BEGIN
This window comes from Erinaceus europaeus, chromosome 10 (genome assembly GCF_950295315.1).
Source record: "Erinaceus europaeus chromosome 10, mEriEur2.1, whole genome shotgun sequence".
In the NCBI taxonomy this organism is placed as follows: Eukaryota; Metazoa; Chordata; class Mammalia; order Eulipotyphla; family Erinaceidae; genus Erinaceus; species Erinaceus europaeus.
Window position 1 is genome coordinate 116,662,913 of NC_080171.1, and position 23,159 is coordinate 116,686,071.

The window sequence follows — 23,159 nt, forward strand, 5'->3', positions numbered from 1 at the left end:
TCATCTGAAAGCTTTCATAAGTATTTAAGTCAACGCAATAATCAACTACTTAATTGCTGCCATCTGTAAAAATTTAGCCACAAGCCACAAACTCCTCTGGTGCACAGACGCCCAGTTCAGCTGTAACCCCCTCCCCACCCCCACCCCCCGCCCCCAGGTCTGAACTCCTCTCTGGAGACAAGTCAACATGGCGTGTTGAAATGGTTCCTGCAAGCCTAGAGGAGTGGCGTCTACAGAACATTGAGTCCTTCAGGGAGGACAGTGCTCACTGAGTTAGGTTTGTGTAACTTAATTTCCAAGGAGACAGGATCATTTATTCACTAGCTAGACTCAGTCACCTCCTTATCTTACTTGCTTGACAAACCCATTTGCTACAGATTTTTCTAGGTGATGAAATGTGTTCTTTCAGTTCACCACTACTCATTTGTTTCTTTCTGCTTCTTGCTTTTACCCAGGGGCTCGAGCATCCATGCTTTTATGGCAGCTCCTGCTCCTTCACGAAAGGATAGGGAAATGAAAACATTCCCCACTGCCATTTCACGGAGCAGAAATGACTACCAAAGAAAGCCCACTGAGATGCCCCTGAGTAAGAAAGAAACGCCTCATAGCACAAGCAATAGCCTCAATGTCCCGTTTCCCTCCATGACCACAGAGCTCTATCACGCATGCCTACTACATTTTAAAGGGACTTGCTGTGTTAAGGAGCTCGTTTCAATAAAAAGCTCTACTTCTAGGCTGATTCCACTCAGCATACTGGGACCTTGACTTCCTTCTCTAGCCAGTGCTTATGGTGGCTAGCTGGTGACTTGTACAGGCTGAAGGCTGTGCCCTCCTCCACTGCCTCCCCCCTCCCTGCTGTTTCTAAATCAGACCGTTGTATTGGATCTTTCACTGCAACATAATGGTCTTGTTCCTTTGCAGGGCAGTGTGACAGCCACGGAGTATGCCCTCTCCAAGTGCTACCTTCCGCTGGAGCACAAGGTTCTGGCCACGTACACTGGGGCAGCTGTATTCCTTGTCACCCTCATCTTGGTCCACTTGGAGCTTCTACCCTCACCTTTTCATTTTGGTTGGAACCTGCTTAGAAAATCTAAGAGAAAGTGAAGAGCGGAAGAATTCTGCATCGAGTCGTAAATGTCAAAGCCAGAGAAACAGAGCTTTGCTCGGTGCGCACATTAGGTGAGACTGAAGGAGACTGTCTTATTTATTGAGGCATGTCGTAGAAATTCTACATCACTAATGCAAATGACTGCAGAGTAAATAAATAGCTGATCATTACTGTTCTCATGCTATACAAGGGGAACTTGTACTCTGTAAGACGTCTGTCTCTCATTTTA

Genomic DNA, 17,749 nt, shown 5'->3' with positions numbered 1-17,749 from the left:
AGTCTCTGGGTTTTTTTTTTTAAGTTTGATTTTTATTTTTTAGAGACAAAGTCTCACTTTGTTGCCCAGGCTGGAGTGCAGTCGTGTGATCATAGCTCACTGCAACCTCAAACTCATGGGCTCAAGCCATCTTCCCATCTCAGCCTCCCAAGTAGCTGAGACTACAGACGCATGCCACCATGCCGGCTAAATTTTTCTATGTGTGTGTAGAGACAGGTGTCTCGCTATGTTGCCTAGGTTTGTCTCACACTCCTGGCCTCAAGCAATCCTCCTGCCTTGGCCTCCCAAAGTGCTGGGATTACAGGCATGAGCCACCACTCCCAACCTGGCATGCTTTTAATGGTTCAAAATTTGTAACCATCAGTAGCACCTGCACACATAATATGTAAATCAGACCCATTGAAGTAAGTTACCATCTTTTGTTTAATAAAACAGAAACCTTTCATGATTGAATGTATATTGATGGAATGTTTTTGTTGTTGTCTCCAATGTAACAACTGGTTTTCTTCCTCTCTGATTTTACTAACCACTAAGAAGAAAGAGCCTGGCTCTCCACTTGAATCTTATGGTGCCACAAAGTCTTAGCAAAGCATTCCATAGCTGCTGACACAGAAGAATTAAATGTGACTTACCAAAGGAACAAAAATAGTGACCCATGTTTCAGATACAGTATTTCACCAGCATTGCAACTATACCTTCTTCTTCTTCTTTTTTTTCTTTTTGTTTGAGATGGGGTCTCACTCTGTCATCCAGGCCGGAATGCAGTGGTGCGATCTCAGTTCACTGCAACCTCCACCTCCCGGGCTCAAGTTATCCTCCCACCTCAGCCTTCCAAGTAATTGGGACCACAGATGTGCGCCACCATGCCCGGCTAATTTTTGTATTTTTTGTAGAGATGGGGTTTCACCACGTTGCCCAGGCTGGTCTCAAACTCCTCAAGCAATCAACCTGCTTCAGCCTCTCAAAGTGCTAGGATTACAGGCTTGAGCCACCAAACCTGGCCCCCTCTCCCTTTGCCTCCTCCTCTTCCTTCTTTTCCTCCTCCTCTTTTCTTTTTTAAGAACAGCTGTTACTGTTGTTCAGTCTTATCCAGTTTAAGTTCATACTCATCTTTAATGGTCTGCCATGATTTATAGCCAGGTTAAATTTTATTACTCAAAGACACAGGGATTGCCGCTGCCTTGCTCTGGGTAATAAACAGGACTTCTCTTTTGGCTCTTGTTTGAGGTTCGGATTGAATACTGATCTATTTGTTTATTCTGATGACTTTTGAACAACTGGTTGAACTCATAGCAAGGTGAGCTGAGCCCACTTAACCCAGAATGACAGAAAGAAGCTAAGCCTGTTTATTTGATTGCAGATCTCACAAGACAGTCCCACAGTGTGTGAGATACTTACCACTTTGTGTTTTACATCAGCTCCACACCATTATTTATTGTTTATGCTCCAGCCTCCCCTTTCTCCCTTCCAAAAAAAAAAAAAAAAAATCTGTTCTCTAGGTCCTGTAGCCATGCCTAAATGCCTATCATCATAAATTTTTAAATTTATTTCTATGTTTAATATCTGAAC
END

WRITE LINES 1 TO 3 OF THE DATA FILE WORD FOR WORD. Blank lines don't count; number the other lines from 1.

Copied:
This window comes from Erinaceus europaeus, chromosome 10 (genome assembly GCF_950295315.1).
Source record: "Erinaceus europaeus chromosome 10, mEriEur2.1, whole genome shotgun sequence".
In the NCBI taxonomy this organism is placed as follows: Eukaryota; Metazoa; Chordata; class Mammalia; order Eulipotyphla; family Erinaceidae; genus Erinaceus; species Erinaceus europaeus.